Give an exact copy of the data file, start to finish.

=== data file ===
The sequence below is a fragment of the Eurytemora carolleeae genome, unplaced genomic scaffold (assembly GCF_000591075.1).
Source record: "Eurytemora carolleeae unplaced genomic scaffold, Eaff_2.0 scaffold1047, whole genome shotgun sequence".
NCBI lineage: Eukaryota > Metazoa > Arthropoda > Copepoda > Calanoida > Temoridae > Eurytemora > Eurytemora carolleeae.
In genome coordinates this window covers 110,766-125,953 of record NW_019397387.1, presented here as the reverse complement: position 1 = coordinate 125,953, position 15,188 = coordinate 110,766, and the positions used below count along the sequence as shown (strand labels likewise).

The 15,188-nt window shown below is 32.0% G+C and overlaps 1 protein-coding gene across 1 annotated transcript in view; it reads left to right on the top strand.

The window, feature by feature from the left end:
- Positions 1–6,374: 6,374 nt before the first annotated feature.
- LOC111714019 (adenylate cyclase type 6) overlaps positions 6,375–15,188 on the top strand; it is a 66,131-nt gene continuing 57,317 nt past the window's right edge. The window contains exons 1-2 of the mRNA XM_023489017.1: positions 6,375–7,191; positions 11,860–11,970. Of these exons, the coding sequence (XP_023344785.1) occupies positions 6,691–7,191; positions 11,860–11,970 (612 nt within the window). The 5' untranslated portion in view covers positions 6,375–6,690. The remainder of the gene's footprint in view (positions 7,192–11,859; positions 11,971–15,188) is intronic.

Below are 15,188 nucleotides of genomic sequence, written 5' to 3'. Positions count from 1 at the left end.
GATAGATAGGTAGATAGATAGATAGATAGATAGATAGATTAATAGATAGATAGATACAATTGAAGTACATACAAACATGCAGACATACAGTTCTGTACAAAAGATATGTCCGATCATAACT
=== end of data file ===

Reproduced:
The sequence below is a fragment of the Eurytemora carolleeae genome, unplaced genomic scaffold (assembly GCF_000591075.1).
Source record: "Eurytemora carolleeae unplaced genomic scaffold, Eaff_2.0 scaffold1047, whole genome shotgun sequence".
NCBI lineage: Eukaryota > Metazoa > Arthropoda > Copepoda > Calanoida > Temoridae > Eurytemora > Eurytemora carolleeae.
In genome coordinates this window covers 110,766-125,953 of record NW_019397387.1, presented here as the reverse complement: position 1 = coordinate 125,953, position 15,188 = coordinate 110,766, and the positions used below count along the sequence as shown (strand labels likewise).

The 15,188-nt window shown below is 32.0% G+C and overlaps 1 protein-coding gene across 1 annotated transcript in view; it reads left to right on the top strand.

The window, feature by feature from the left end:
- Positions 1–6,374: 6,374 nt before the first annotated feature.
- LOC111714019 (adenylate cyclase type 6) overlaps positions 6,375–15,188 on the top strand; it is a 66,131-nt gene continuing 57,317 nt past the window's right edge. The window contains exons 1-2 of the mRNA XM_023489017.1: positions 6,375–7,191; positions 11,860–11,970. Of these exons, the coding sequence (XP_023344785.1) occupies positions 6,691–7,191; positions 11,860–11,970 (612 nt within the window). The 5' untranslated portion in view covers positions 6,375–6,690. The remainder of the gene's footprint in view (positions 7,192–11,859; positions 11,971–15,188) is intronic.

Below are 15,188 nucleotides of genomic sequence, written 5' to 3'. Positions count from 1 at the left end.
GATAGATAGGTAGATAGATAGATAGATAGATAGATAGATTAATAGATAGATAGATACAATTGAAGTACATACAAACATGCAGACATACAGTTCTGTACAAAAGATATGTCCGATCATAACT